How children grow up with Muay Thai in Thailand
Many children who learn Muaythai in Thailand usually start at a very young age, a number of them growing up in a Muaythai fighter family. Thus, toddlers (4-5 years old) usually spend a lot of their time in the gym, playing, taking in the atmosphere and gradually picking up the training.
Usually it doesn’t take long before they have gloves on for the first time and can be found doing their first rounds of padwork with the trainers. From around the age of six, most children train daily and from then on, Muaythai becomes part of their normal daily routine. A little like playing with other children in the park for other kids. At the age of 8 or so, many are already fighting full contact at smaller local events. From the age of 15 these fighters can now take part in official Muaythai events. It is the goal for every child (and their parents) to attend and win on major events as soon as possible. It is not uncommon for children as young as 15 to have had well over 100 full-contact fights to their name.
For those who didn’t grow up in Thailand and are not really familiar with local customs here, this is pretty hard to imagine and many questions arise as to why children are allowed to fight full-contact.
Muaythai has a very long (1921) tradition here in Thailand and is embedded in Thai culture. Unfortunately, the development of Muay Thai with protective gear for children here is slow, but we too hope to see it grow and become more popular in Thailand. The safety factors are very important to us also of course.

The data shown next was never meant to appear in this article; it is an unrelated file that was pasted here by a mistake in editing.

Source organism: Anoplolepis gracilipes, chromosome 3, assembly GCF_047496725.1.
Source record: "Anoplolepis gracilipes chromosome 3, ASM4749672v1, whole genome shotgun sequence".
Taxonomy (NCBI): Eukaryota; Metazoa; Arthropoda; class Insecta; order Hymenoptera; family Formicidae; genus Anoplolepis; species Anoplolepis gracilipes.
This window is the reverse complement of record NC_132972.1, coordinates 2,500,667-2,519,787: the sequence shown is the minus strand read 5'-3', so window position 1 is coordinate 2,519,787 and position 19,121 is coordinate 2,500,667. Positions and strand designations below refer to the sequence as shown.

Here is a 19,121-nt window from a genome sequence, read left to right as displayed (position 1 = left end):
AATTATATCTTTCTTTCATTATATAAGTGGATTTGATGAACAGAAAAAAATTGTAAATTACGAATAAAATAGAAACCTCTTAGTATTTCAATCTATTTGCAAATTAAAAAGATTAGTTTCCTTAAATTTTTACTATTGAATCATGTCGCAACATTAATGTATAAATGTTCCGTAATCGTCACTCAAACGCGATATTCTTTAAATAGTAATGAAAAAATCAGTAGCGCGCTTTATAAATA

There are however, also further points to be considered. Children who fight at the local events receive a fee. The money is usually essential for families and the gym’s to survive and pay for their normal day to day needs. That also sounds harsh for non-Thai people, but one must not forget that Thailand is still a developing country and there is no or very little social support from the State. He who has nothing has truly nothing and often goes hungry.
The second important point is that if you start Muaythai at the age of 15 or have little experience, there is almost no possibility to show off your skills in Bangkok at Rajadamnern or Lumpinee Stadium. Most talents get discovered and promoted there. Many of them are very well known by the age of 16-18, and shortly thereafter often amongst the best fighters in Thailand. Those who then fail to make the leap to the elite or stagnate in their success will usually only be able to fight at smaller events. For many, this is still interesting and can be rewarding too but we will go into this in more detail in another blog.
So how do boys train? Actually, quite simply… just like the adults! It is often the case that they are a bit overtrained and that they have enormous stamina at a very young age, usually training 5 to 6 times a week, twice a day for 2-3 hours per session.
The difficult part of the story is that in Thailand school starts at 7:00 a.m. and runs until 4:00 p.m. Monday to Friday, and there is no compulsory education. Also, all school fees must be paid by the family, difficult for a lot of Muaythai families.
The result is a lot of children grow up without a good school education and only have Muaythai as a career choice.
That is the reason we founded the «Punch it Young Fighter Foundation» through which we support young athletes between 15 and 18 years of age with our own english school in the gym. The project is scheduled to begin at the end of 2021. In the next part 3 of this blog, we will take a closer look at the training schedule of Muaythai fighters and their tough daily routine.
124/666 Moo 3, Maret
Surat Thani 84310
Translation & Pictures:
124/666 Moo 3, Maret
Surat Thani 84310